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Boar Rice Notations
Qualité quand ça marche: 1.0
Consistance des Vagues: 2.0

Général: 1.5

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Surf Report Feed

Statistiques de Houle pour Boar Rice, Septembre: Toutes Houles – Tous Vents

This picture describes the variation of swells directed at Boar Rice over a normal September, based on 2880 NWW3 model predictions since 2006 (values every 3 hours). The wave model does not forecast surf and wind right at the coast so we have chosen the best grid node based on what we know about Boar Rice. In the case of Boar Rice, the best grid node is 33 km away (21 miles).

The rose diagram describes the distribution of swell sizes and swell direction, while the graph at the bottom shows the same thing but without direction information. Five colours illustrate increasing wave sizes. Blue shows the smallest swells, less that 0.5m (1.5 feet) high. These occurred only 10% of the time. Green and yellow represent increasing swell sizes and red illustrates the highest swells, greater than >3m (>10ft). In either graph, the area of any colour is proportional to how often that size swell was forecast.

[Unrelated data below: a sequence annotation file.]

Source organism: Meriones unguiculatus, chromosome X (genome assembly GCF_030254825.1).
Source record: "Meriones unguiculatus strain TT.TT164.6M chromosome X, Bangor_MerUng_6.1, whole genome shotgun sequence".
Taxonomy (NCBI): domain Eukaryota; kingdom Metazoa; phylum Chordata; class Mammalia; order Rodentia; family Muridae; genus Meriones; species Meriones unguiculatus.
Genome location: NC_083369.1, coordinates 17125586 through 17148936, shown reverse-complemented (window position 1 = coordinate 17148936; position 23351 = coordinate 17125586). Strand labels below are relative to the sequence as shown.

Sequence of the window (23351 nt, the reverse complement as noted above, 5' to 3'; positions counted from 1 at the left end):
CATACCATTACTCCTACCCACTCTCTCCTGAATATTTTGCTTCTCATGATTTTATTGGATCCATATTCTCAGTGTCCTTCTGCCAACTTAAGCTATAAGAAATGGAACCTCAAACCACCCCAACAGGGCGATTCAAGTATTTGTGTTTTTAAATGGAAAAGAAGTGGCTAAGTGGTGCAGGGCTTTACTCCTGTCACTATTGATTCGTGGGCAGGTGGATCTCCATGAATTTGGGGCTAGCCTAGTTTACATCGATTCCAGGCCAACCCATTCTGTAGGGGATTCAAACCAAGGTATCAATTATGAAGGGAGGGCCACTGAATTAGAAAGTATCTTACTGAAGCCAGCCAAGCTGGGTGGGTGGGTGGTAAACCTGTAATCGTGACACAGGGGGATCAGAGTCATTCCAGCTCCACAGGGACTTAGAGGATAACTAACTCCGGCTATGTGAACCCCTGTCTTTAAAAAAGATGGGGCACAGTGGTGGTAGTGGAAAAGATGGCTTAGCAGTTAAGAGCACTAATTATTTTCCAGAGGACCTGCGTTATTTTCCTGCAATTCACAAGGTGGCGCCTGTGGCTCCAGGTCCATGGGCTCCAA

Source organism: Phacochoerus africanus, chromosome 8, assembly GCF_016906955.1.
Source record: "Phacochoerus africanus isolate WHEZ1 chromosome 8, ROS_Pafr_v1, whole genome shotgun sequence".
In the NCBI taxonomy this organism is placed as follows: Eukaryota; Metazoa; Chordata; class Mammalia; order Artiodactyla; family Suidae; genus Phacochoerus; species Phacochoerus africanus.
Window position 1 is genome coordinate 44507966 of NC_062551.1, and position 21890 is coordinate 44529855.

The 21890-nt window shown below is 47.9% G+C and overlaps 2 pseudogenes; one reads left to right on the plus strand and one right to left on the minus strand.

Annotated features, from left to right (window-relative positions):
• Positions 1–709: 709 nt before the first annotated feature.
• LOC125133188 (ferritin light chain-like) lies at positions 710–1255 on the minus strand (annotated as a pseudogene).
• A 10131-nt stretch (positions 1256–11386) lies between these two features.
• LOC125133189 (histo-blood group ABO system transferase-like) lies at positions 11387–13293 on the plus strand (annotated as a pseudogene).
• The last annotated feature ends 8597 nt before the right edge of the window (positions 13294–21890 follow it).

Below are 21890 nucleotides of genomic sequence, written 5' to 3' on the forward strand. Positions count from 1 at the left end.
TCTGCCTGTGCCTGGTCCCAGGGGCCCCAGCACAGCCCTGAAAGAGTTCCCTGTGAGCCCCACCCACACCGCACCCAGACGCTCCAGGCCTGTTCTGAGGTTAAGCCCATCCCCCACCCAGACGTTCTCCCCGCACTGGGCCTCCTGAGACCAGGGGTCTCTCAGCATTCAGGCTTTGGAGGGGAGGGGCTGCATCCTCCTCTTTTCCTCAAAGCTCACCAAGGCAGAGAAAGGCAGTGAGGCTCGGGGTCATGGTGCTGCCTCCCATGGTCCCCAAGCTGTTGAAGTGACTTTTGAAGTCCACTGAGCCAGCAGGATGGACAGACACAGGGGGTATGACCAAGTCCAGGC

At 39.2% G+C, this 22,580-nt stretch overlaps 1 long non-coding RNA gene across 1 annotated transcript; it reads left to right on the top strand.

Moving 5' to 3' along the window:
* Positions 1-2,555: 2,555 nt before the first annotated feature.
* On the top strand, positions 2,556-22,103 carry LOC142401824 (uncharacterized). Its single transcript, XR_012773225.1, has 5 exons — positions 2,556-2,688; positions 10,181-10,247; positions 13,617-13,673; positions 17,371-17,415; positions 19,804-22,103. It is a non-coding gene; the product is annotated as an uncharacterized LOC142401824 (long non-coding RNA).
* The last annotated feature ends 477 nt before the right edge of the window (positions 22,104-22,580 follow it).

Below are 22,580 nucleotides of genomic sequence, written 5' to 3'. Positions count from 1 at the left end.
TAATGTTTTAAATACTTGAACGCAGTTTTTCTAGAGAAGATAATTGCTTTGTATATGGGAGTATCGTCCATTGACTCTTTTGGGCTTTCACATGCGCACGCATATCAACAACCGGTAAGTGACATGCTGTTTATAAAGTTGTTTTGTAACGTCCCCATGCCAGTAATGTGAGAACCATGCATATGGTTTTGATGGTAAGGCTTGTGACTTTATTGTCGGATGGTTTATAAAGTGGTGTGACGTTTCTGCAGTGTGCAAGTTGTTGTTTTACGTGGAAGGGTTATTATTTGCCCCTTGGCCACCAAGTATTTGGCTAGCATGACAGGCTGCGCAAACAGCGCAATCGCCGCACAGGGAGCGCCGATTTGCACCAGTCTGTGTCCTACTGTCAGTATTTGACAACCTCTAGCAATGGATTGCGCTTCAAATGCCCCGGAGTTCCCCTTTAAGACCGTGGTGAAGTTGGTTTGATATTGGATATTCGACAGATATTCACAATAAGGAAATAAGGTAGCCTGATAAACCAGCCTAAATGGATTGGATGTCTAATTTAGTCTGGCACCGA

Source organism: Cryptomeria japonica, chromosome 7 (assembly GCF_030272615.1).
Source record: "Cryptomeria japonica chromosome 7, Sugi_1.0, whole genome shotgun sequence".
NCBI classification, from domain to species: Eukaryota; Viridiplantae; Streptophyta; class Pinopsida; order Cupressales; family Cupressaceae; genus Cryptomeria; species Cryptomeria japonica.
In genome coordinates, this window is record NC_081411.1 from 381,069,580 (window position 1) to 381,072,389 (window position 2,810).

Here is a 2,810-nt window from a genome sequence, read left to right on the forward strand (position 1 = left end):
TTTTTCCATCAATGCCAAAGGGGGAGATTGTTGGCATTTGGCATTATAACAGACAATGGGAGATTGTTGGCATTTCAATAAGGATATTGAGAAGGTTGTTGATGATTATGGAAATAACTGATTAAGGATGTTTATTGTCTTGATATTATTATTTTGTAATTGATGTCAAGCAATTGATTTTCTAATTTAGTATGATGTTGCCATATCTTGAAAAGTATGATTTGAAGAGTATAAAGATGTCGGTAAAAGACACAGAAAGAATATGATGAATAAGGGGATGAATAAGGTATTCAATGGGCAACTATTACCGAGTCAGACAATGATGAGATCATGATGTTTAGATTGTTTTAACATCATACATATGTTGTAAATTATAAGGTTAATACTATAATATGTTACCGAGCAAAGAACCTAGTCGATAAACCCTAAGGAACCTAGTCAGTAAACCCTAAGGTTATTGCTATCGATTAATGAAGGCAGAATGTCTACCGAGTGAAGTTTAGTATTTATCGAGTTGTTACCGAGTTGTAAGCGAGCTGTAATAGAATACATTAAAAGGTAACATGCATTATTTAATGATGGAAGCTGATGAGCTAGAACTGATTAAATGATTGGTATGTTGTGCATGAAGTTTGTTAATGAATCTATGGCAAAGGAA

The diagram indicates that the dominant swell direction, shown by the longest spokes, was SW, whereas the the dominant wind blows from the WNW. Because the wave model grid is out to sea, sometimes a strong offshore wind blows largest waves away from Boar Rice and offshore. We combine these with the no surf category of the bar chart. To simplify things we don't show these in the rose graph. Because wind determines whether or not waves are clean enough to surf at Boar Rice, you can select a similar diagram that shows only the swells that were predicted to coincide with glassy or offshore wind conditions. During a typical September, swells large enough to cause surfable waves at Boar Rice run for about 90% of the time.

IMPORTANT: Beta version feature! Swell heights are open water values from NWW3. There is no attempt to model near-shore effects. Coastal wave heights will generally be less, especially if the break does not have unobstructed exposure to the open ocean.